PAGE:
Bethel Christian School

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Bethel Christian School (BCS), which provides K-8 Education and is held on the main campus, does not require masks on site. A written policy by BCS says they emphasize personal responsibility in response to COVID. The school says while they may not be able to accommodate students who are at high risk from COVID, they will accommodate those who do not wish to wear masks. “We want to provide the least restrictive environment possible for students and families,” the plan reads, “Masks are welcome on our campus; the decision is up to  individual parents.” 

Both Don Mayer, the principal of BCS, and Bethel Communications, declined to comment on whether the school requires vaccines or testing for teachers. Shasta Scout reached out to the Association of Christian Schools (ACSI) International, to find out if BCS’s failure to follow state mask mandates might affect their accreditation. ACSI has not yet responded. BCS’s general policies include a directive that parents should “not share problems you have concerning the school or its members with anyone who is not directly involved or part of the solution (i.e. other parents or students.)” 

On October 3, Johnson again addressed the COVID vaccines during a Sunday morning sermon titled “When in War, Create.” During that message, Johnson told his audience, “If you’re going to get a vaccine, do it with faith. If you’re not going to get a vaccine, do it with faith, because the scripture says anything you do apart from faith, is sin.” He also told congregants that the government should not be involved in mandating vaccines.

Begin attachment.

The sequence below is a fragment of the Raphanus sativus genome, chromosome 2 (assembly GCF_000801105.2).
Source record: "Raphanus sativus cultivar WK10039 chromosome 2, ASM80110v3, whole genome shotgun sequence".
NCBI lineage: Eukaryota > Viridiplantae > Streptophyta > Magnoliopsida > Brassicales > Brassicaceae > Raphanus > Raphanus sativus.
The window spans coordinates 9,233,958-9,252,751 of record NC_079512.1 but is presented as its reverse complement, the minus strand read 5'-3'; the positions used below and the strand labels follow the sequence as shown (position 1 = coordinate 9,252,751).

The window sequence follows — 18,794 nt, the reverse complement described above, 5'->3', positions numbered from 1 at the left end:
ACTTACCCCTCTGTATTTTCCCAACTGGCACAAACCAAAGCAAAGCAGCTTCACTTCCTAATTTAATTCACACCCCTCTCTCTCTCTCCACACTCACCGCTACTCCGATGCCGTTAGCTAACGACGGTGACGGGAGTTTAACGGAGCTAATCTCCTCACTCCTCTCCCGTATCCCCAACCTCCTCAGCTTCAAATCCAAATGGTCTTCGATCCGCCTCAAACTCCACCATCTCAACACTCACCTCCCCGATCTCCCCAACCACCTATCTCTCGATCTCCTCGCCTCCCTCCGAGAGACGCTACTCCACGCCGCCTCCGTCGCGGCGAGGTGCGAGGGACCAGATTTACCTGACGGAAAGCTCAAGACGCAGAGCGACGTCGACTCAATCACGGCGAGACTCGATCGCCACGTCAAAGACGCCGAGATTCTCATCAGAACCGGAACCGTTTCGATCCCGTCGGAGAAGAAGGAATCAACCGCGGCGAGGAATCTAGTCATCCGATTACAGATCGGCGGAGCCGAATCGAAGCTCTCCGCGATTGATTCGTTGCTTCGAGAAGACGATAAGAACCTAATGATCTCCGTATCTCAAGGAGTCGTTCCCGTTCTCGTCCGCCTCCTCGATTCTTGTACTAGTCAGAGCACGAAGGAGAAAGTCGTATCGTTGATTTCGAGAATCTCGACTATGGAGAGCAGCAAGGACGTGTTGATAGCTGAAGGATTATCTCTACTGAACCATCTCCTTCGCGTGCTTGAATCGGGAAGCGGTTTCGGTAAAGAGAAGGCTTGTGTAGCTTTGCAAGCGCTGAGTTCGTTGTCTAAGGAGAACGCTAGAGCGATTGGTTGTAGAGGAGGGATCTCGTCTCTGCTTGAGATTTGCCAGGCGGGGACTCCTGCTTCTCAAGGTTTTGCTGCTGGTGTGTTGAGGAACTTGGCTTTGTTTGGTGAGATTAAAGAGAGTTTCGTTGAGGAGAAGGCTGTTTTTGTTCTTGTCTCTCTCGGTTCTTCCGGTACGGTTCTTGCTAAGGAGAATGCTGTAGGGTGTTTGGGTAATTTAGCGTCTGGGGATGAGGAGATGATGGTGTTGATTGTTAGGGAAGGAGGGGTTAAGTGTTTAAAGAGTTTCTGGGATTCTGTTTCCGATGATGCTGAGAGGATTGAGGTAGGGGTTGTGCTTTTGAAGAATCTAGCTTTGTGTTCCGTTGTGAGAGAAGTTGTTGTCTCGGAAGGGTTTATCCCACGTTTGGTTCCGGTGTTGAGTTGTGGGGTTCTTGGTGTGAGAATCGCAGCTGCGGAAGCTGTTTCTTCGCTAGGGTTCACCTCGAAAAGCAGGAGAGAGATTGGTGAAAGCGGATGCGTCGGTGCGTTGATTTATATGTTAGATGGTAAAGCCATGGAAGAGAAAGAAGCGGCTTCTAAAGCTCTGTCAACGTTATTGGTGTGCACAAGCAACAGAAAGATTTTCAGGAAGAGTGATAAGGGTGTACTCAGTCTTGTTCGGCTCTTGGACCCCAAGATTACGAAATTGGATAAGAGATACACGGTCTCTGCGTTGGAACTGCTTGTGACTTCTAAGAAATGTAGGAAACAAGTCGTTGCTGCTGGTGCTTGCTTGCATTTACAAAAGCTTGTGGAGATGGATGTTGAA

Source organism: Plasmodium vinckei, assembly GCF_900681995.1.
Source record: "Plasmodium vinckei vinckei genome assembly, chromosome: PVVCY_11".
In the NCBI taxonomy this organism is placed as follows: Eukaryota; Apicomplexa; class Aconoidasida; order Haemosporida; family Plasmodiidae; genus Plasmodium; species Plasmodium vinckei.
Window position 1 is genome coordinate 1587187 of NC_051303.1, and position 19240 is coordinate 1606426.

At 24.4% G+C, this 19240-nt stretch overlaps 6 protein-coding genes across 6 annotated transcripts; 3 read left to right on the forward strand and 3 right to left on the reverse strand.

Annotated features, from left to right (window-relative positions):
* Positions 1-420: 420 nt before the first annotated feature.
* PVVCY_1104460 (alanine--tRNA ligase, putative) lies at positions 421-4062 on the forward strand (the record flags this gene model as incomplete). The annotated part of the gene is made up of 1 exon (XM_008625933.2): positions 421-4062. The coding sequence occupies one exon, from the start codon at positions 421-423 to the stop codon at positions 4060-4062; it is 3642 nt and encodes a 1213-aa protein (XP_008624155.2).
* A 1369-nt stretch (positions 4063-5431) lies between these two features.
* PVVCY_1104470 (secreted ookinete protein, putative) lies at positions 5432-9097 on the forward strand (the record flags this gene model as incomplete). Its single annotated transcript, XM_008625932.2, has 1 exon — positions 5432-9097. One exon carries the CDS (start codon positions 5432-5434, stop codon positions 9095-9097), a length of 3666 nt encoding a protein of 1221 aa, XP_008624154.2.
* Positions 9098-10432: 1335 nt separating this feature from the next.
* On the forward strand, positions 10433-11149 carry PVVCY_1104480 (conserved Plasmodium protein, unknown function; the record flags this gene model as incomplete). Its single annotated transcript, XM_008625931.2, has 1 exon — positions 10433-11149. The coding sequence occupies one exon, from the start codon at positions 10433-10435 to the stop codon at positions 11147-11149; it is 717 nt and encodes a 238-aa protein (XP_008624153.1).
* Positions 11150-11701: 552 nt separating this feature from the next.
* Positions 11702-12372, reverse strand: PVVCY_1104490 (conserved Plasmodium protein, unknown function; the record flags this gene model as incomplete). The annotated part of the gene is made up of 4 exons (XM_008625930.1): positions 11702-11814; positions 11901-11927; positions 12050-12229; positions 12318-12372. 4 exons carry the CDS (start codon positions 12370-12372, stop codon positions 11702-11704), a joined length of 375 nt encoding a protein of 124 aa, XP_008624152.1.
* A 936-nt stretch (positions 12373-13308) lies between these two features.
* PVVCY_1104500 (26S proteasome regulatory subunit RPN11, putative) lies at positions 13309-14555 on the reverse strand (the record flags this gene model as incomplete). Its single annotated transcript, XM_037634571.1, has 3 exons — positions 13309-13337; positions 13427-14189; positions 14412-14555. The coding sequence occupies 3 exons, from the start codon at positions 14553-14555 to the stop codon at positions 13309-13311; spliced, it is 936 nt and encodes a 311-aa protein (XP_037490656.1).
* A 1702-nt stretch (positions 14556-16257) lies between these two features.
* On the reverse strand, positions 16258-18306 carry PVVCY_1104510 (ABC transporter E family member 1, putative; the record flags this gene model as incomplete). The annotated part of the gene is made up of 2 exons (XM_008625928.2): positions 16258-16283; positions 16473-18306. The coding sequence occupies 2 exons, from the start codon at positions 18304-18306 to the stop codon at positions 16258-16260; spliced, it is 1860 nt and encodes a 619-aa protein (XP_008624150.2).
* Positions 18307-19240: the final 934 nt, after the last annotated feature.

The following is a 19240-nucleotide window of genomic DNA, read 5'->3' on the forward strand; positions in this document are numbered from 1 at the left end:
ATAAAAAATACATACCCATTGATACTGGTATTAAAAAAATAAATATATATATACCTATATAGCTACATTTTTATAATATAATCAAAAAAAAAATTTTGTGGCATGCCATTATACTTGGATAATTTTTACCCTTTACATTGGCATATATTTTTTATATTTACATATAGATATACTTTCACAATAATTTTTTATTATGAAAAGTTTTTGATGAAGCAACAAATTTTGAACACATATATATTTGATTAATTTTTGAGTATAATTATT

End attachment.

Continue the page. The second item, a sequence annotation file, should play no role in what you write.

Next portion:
But many vaccines have for decades been a government requirement for those in the U.S. military, healthcare workers, and teachers and students. The COVID vaccines became government mandated in California only after they received full Food and Drug Administration approval. While the unusually rapid authorization of COVID vaccines has concerned many, that speed was largely due to an American government program created by former President Donald Trump to subsidize the vaccine and use the military to deploy it. 

It’s unclear what ramifications Bethel Church might face for failing to follow state mask mandates in its schools. Kerri Schuette, with Shasta County Health and Human Services did not offer a comment on what consequences the church or schools could face, but told Shasta Scout “mask requirements are designed to reduce the spread of this highly communicable disease.”

Disclosure: Annelise Pierce is a former member of Bethel Church.